What to do if your home is “Underwater”
According to the World Economic Forum, global sea levels are rising and some of the world’s greatest cities could be underwater by the end of the century. Well, there is also a rising breach in the real estate market that could cause serious flood damage in the United States.
It’s the rising tide of underwater mortgages.
What Does Underwater Mean Exactly?
When your mortgage balance exceeds the value of your home, you have an underwater mortgage. An upside-down mortgage is another term or industry label for this type of situation.
According to newly released housing data by Black Knight IP Holding Company, LLC, home buyers who purchased a home in 2022 are now underwater in their property. The number of homeowners who have negative equity in their homes has reached alarming proportions. Based on that new analysis, more than 250,000 borrowers who purchased homes this year now owe more than their home is worth today.
The not so good news:
- Of the 450,000 mortgaged homes underwater at the end of Q3, nearly 60% are loans originated in 2022, with purchase loans representing 95%
- More than 250,000 borrowers who purchased in 2022 owe more than their home is now worth, while another ~1M have less than 10% equity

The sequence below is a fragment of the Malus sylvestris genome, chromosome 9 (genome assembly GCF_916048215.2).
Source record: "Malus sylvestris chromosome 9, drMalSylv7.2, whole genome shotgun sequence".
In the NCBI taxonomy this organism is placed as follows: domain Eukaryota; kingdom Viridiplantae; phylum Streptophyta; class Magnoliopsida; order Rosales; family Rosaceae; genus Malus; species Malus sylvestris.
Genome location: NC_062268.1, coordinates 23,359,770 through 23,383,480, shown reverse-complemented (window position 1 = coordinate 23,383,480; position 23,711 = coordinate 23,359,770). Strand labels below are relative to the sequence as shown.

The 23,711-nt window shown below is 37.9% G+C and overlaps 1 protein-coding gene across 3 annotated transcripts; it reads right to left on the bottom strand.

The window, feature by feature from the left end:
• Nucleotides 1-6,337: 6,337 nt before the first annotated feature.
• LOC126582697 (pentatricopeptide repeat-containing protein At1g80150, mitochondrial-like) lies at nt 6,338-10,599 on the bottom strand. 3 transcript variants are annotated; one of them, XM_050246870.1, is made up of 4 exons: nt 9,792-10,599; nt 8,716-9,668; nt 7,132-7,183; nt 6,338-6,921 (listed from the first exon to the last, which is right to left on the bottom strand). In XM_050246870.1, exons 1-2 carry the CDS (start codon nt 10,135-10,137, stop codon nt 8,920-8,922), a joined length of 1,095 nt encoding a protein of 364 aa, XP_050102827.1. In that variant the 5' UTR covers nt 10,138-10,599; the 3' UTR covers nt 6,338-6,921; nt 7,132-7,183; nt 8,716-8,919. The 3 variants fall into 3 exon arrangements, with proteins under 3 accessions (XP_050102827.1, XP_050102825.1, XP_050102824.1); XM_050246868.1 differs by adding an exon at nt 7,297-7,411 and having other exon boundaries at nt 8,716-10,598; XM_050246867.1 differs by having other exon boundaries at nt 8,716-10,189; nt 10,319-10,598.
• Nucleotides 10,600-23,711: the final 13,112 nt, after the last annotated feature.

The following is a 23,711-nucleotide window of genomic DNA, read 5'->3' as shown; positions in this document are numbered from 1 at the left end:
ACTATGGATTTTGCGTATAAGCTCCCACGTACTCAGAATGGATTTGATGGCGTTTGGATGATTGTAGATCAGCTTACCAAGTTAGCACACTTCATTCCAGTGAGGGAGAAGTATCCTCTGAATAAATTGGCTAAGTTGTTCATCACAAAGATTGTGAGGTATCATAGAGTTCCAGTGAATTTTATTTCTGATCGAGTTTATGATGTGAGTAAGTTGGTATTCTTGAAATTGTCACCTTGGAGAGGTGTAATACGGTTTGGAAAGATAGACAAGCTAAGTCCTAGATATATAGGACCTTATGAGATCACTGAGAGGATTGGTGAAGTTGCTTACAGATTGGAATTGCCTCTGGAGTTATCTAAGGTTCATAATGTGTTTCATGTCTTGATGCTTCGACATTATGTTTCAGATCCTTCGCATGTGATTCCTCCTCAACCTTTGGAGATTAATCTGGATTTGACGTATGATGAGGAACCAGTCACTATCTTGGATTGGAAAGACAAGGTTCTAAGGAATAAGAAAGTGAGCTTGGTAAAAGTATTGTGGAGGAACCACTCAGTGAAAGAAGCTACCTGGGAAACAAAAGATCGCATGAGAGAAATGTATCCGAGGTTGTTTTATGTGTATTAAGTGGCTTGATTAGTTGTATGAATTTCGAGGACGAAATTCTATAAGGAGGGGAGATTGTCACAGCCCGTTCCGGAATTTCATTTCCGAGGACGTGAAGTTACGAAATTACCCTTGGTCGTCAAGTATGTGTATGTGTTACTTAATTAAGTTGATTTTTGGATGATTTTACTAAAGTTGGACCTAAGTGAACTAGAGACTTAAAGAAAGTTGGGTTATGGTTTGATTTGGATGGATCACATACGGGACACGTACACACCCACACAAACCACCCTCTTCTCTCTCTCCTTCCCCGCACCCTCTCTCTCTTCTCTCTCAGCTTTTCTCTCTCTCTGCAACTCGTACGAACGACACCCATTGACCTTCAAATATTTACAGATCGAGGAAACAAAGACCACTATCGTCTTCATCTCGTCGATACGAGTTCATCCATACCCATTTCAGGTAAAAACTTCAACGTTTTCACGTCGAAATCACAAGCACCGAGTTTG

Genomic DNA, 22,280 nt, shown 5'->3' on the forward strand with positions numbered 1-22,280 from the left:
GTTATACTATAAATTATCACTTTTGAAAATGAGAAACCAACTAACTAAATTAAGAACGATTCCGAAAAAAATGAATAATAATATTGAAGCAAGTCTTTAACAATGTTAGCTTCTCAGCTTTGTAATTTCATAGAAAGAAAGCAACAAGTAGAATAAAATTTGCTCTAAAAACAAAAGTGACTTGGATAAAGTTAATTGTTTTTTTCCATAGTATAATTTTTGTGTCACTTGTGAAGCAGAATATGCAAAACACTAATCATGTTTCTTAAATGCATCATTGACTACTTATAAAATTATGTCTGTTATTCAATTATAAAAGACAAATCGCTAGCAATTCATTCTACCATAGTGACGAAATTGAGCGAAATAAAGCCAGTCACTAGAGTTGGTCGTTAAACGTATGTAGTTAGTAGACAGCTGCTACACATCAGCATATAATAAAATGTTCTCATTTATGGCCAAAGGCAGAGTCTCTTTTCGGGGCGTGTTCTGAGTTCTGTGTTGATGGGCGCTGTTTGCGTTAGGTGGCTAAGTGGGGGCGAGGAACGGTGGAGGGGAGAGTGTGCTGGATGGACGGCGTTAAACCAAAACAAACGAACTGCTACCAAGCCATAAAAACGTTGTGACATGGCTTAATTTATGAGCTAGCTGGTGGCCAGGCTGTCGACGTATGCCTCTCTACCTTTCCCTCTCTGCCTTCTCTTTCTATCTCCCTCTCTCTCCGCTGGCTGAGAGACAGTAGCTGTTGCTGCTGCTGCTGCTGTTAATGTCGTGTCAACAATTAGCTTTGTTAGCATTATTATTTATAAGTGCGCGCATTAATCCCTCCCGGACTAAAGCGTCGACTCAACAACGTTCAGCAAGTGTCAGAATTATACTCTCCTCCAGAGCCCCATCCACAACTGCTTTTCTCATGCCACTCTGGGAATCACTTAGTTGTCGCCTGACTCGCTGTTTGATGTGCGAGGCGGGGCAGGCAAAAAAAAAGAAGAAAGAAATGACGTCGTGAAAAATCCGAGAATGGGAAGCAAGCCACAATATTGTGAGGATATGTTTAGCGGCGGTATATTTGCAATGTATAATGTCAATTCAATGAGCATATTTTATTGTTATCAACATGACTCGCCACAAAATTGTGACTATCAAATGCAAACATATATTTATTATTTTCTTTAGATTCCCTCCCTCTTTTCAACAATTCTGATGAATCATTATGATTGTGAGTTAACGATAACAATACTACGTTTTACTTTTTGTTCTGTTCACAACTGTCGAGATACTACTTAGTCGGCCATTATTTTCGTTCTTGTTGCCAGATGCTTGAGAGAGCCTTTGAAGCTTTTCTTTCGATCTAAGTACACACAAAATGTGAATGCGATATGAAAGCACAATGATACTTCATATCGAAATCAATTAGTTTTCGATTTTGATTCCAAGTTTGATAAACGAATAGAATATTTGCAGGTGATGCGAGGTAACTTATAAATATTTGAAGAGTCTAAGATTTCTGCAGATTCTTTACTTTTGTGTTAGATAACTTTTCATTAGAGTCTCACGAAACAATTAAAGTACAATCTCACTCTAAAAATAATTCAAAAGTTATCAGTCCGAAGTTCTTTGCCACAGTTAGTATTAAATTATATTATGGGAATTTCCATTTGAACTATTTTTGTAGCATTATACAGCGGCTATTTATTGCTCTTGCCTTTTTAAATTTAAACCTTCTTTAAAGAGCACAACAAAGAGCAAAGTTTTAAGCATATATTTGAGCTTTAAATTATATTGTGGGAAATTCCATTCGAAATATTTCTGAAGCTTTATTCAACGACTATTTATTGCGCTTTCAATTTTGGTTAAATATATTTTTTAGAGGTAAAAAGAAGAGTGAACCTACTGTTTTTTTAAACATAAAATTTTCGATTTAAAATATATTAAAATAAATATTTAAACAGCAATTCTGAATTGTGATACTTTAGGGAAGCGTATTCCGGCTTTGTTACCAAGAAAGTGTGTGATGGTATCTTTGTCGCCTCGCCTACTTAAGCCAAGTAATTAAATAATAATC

How about some good news:
- Fewer than 1% of homes mortgaged in 2021 are currently underwater with only 3% having limited equity
- Equity challenges are most prevalent among homes purchased at the peak of the market (May-July) – nearly 10% now marginally underwater and more than 30% having less than 10% equity
- Among originations in early 2021, hardly any are underwater, and fewer than 5% have less than 10% equity
Let’s Put These Numbers in Better Perspective
Those calling for the crash of crashes and amping up the drama may not be looking at ALL the data. If you look at the chart below, delinquent loans and foreclosure starts were well higher than they are today.
For example on January 31, 2007, there were 117,419 foreclosure starts. While on October 31, 2022, there were just 19,611, that a whopping 143% higher number of foreclosure starts at the beginning of the 2008 crisis.
Meanwhile the average long-term U.S. mortgage rate ticked down for the third week in a row and have fallen more than a half-point since hitting a 20-year high less than a month ago.
Mortgage buyer Freddie Mac reported on December 1, 2022 that the average on the benchmark 30-year rate fell to 6.49% from 6.58% last week. A year ago the average rate was 3.11%.
The rate for a 15-year mortgage, popular with those refinancing their homes, edged down to 5.76% from 5.90% last week. It was 2.39% one year ago.
What Are My Options If My Mortgage is Underwater?
If you’re keeping up with your mortgage payments and you don’t plan to move any time soon, you’re good. If not, here are four options you might want to consider.